The United States Congress is considering a stimulus package to help sustain an economy threatened by the COVID-19 pandemic. It includes a request for nearly US$60 billion to support the airline industry.
But what if the government directed its efforts to feed its citizens? José Andrés has an idea, laying out a proposal called “America Eats Now” in a recent piece for The New York Times.
Andrés – a chef, restaurant owner, activist, and founder of World Central Kitchen, a nonprofit dedicated to providing meals in disasters – suggests US$54 billion would allow the restaurant industry and delivery services make sure the most vulnerable are getting freshly cooked meals during this crisis.
Most of the restaurant industry is out of work due to the virus – an industry four times bigger than the airline industry in sales, and 18 times bigger in jobs, says Andrés. “Now is the time to stand up the private sector…to sustain the lives of our elderly neighbors.”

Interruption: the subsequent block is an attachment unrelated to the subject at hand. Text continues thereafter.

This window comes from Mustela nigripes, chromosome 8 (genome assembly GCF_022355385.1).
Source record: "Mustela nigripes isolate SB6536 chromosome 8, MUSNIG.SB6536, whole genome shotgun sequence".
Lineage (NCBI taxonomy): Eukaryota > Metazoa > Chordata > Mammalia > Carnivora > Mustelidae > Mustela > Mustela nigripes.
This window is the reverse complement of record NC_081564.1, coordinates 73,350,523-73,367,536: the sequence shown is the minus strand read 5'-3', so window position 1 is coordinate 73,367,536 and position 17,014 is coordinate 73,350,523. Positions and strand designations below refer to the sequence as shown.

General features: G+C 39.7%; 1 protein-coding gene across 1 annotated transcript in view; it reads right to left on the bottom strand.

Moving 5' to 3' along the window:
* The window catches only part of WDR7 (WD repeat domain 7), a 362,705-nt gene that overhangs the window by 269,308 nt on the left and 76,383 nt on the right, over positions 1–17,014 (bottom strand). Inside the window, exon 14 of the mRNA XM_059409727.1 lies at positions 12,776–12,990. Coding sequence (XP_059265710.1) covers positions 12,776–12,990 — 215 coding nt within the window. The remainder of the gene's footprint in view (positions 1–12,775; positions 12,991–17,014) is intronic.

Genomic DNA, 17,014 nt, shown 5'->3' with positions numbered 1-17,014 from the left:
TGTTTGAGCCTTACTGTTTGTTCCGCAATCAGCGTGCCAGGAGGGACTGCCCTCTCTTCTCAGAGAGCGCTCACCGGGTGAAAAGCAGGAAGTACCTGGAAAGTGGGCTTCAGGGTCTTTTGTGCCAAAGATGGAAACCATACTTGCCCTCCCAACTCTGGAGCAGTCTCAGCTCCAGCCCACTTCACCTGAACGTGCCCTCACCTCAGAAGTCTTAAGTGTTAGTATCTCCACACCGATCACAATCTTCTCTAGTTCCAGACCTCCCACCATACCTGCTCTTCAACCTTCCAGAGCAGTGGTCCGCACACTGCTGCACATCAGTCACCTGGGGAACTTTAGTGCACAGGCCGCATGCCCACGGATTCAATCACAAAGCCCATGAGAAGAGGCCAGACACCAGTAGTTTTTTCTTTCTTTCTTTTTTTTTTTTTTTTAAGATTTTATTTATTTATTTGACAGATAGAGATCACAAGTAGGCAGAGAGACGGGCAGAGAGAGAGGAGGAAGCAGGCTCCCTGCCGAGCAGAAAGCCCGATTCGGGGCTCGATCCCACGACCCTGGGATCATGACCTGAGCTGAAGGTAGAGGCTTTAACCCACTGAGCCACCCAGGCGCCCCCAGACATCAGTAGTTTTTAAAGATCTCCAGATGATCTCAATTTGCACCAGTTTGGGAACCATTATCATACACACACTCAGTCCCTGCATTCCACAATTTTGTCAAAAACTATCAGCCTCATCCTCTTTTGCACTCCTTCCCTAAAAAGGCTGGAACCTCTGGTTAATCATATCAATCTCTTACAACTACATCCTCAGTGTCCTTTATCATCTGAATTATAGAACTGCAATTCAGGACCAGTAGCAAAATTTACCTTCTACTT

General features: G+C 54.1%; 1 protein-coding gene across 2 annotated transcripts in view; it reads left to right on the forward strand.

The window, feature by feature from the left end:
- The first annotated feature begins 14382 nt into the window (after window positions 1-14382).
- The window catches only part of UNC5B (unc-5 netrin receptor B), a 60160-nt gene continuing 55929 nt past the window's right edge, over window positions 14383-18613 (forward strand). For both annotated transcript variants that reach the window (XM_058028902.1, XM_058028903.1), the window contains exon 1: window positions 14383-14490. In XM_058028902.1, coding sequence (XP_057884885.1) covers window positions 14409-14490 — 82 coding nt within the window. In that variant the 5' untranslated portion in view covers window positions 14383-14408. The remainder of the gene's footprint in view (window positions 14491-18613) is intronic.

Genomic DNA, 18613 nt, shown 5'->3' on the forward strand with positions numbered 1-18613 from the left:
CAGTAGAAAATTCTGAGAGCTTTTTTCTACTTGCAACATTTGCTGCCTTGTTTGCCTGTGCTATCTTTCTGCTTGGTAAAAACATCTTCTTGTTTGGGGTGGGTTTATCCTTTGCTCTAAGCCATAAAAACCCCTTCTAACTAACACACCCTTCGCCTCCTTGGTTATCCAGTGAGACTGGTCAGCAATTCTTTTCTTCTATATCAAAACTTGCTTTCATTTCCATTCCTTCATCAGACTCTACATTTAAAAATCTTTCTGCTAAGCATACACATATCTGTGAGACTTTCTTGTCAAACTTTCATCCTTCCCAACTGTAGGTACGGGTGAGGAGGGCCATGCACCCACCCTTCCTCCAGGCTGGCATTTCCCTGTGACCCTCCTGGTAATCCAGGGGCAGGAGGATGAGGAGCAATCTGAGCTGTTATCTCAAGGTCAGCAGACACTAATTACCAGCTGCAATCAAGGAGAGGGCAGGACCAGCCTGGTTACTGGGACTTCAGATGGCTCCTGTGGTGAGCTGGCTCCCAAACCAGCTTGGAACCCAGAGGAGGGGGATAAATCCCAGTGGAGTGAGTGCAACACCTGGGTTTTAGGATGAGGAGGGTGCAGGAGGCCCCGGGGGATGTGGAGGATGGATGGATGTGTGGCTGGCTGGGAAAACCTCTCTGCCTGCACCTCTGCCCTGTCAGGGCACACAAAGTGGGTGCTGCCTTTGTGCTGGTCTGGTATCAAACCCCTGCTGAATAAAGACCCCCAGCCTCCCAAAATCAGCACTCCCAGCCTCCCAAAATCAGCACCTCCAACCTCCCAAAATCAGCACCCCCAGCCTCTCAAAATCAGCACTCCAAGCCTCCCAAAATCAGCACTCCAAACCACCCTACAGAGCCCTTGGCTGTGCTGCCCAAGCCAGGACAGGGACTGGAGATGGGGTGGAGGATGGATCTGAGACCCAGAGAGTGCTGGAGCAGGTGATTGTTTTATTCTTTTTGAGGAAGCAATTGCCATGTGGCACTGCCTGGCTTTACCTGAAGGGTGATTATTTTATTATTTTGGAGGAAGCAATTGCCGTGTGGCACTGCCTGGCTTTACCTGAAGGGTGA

America Eats Now is a measure of spending that would employ out-of-work chefs to prepare fresh meals daily for those in need. With technological innovation from delivery companies and the repurposing of suburban and rural bus routes, millions of meals could be safely distributed. In turn, farmworkers, food suppliers, and delivery workers would then be able to support their own families, explains Andrés.
This public health catastrophe requires restaurants, empty school kitchens, arenas, and convention centers all be converted into community kitchens. “Subsidized by taxpayer dollars…[we need to] create save havens of food preparation and distribution,” says Andrés.
“Every industry group should make its case in this crisis. But only those of us who work in restaurants can help revive the economy while feeding and building our communities at the same time,” says Andrés.